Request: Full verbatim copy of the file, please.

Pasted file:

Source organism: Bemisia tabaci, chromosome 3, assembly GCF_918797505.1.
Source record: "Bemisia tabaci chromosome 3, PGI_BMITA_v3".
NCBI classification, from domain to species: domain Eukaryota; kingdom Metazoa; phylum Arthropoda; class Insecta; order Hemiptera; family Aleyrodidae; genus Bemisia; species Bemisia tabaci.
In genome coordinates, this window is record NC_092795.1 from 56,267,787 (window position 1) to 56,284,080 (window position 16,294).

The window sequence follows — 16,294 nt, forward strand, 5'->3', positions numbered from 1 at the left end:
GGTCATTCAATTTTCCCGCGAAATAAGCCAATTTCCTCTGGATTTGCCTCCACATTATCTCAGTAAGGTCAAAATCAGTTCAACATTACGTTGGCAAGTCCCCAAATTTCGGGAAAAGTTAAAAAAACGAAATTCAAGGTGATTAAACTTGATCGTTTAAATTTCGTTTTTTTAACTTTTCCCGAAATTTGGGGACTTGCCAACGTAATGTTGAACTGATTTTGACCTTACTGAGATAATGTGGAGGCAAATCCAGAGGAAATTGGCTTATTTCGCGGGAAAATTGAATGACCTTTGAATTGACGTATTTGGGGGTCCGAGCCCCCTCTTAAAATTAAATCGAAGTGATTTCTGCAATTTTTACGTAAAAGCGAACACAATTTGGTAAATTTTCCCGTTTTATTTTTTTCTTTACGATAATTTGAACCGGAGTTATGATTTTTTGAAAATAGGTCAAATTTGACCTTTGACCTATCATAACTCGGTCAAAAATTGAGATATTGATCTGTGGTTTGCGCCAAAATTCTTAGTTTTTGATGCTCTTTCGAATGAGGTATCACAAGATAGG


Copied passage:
Source organism: Bemisia tabaci, chromosome 3, assembly GCF_918797505.1.
Source record: "Bemisia tabaci chromosome 3, PGI_BMITA_v3".
NCBI classification, from domain to species: domain Eukaryota; kingdom Metazoa; phylum Arthropoda; class Insecta; order Hemiptera; family Aleyrodidae; genus Bemisia; species Bemisia tabaci.
In genome coordinates, this window is record NC_092795.1 from 56,267,787 (window position 1) to 56,284,080 (window position 16,294).

The window sequence follows — 16,294 nt, forward strand, 5'->3', positions numbered from 1 at the left end:
GGTCATTCAATTTTCCCGCGAAATAAGCCAATTTCCTCTGGATTTGCCTCCACATTATCTCAGTAAGGTCAAAATCAGTTCAACATTACGTTGGCAAGTCCCCAAATTTCGGGAAAAGTTAAAAAAACGAAATTCAAGGTGATTAAACTTGATCGTTTAAATTTCGTTTTTTTAACTTTTCCCGAAATTTGGGGACTTGCCAACGTAATGTTGAACTGATTTTGACCTTACTGAGATAATGTGGAGGCAAATCCAGAGGAAATTGGCTTATTTCGCGGGAAAATTGAATGACCTTTGAATTGACGTATTTGGGGGTCCGAGCCCCCTCTTAAAATTAAATCGAAGTGATTTCTGCAATTTTTACGTAAAAGCGAACACAATTTGGTAAATTTTCCCGTTTTATTTTTTTCTTTACGATAATTTGAACCGGAGTTATGATTTTTTGAAAATAGGTCAAATTTGACCTTTGACCTATCATAACTCGGTCAAAAATTGAGATATTGATCTGTGGTTTGCGCCAAAATTCTTAGTTTTTGATGCTCTTTCGAATGAGGTATCACAAGATAGG